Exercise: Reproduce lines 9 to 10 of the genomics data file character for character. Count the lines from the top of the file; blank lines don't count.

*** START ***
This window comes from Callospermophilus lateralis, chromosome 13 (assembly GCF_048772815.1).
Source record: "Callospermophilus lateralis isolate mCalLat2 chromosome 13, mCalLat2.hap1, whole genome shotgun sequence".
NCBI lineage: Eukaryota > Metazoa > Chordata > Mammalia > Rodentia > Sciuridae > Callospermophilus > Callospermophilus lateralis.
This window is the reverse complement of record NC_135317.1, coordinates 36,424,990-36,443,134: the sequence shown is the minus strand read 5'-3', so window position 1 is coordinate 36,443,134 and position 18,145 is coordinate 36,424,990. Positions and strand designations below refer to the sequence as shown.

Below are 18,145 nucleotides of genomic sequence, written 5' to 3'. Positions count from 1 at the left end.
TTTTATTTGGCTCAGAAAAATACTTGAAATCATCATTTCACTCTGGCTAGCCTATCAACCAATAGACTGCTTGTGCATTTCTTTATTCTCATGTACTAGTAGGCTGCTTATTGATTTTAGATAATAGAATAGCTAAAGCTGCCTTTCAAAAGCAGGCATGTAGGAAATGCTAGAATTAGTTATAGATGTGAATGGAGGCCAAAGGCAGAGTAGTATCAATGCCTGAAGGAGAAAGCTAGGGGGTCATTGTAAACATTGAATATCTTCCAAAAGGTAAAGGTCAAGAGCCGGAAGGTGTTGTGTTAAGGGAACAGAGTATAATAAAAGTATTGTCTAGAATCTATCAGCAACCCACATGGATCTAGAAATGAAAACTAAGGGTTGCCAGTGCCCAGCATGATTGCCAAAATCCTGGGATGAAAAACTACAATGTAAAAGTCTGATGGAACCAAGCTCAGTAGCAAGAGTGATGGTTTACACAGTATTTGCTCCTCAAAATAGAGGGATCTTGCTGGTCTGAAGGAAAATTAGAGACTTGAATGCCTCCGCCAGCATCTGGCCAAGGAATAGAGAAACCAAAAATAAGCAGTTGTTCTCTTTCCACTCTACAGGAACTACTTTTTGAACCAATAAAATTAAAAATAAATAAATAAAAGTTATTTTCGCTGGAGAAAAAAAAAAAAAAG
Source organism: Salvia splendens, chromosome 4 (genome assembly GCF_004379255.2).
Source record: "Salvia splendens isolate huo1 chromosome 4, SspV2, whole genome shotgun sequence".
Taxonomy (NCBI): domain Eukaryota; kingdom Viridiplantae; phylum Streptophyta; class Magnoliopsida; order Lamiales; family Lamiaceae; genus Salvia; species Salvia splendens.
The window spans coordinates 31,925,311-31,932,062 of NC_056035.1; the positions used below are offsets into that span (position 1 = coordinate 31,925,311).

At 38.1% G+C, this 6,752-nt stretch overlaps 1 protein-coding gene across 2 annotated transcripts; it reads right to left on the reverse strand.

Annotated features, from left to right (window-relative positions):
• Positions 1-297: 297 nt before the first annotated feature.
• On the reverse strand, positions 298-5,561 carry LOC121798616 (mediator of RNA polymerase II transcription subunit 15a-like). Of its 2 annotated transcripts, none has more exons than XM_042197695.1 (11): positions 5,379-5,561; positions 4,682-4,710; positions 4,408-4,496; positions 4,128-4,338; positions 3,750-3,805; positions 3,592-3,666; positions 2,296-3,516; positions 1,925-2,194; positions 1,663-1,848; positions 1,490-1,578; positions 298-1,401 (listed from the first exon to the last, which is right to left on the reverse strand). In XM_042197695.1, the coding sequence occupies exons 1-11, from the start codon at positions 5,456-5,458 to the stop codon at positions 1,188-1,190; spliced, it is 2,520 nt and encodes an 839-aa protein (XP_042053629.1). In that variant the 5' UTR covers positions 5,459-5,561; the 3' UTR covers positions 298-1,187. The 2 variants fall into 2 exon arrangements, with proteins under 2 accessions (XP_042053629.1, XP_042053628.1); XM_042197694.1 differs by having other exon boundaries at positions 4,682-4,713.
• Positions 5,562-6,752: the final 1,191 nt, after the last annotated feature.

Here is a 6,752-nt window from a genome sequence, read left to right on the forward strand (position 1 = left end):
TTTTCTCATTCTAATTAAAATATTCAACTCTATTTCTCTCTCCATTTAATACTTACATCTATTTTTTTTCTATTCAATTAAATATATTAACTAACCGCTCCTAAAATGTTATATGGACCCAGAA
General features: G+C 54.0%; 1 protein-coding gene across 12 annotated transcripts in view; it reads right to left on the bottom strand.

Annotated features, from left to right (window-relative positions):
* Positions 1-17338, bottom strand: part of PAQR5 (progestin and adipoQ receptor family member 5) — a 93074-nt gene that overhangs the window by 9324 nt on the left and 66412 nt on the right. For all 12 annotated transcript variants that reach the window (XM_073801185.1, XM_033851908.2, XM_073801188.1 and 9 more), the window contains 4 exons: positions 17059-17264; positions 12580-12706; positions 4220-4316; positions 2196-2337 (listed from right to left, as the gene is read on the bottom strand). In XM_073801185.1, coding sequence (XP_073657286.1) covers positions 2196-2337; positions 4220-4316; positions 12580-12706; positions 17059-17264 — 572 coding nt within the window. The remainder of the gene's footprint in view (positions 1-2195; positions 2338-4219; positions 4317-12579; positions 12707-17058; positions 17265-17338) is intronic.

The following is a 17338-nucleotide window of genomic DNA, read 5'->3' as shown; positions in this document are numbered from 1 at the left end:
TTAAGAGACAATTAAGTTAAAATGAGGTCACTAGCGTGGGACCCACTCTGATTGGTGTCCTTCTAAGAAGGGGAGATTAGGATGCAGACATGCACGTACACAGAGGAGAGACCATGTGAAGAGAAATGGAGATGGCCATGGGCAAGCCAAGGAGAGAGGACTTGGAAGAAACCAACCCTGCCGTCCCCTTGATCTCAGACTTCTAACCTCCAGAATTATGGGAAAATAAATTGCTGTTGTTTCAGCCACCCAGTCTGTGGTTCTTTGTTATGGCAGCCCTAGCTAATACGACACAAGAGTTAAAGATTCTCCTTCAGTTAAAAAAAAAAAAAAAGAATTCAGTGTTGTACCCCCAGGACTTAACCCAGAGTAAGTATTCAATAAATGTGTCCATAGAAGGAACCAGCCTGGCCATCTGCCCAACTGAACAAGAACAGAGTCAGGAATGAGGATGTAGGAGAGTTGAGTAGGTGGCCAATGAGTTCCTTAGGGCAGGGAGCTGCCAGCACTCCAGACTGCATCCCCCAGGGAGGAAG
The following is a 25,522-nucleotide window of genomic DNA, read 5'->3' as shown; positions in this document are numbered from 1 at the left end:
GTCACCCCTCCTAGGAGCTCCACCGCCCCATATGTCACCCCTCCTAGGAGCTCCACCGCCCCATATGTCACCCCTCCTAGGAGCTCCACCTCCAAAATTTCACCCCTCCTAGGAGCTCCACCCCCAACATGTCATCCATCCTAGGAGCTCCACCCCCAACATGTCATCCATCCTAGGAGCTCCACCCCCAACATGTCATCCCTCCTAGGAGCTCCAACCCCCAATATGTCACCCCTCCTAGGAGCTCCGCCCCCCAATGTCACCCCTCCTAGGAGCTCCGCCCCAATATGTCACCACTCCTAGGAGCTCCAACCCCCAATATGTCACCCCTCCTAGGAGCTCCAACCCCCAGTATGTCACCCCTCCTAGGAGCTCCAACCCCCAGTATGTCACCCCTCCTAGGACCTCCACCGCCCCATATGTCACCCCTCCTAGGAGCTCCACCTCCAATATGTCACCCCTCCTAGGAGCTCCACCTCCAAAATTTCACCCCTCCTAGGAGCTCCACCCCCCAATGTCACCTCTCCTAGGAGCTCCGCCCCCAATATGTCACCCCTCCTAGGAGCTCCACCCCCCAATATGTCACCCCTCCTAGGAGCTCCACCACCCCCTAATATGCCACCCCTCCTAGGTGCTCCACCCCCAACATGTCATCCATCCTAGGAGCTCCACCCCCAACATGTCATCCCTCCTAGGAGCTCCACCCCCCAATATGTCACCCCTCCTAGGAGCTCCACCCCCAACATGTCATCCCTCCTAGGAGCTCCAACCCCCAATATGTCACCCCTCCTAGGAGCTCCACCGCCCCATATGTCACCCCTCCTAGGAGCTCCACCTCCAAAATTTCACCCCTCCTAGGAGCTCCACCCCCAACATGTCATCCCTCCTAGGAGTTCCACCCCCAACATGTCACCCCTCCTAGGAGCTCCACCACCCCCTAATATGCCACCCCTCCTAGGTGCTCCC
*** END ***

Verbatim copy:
Taxonomy (NCBI): domain Eukaryota; kingdom Viridiplantae; phylum Streptophyta; class Magnoliopsida; order Lamiales; family Lamiaceae; genus Salvia; species Salvia splendens.
The window spans coordinates 31,925,311-31,932,062 of NC_056035.1; the positions used below are offsets into that span (position 1 = coordinate 31,925,311).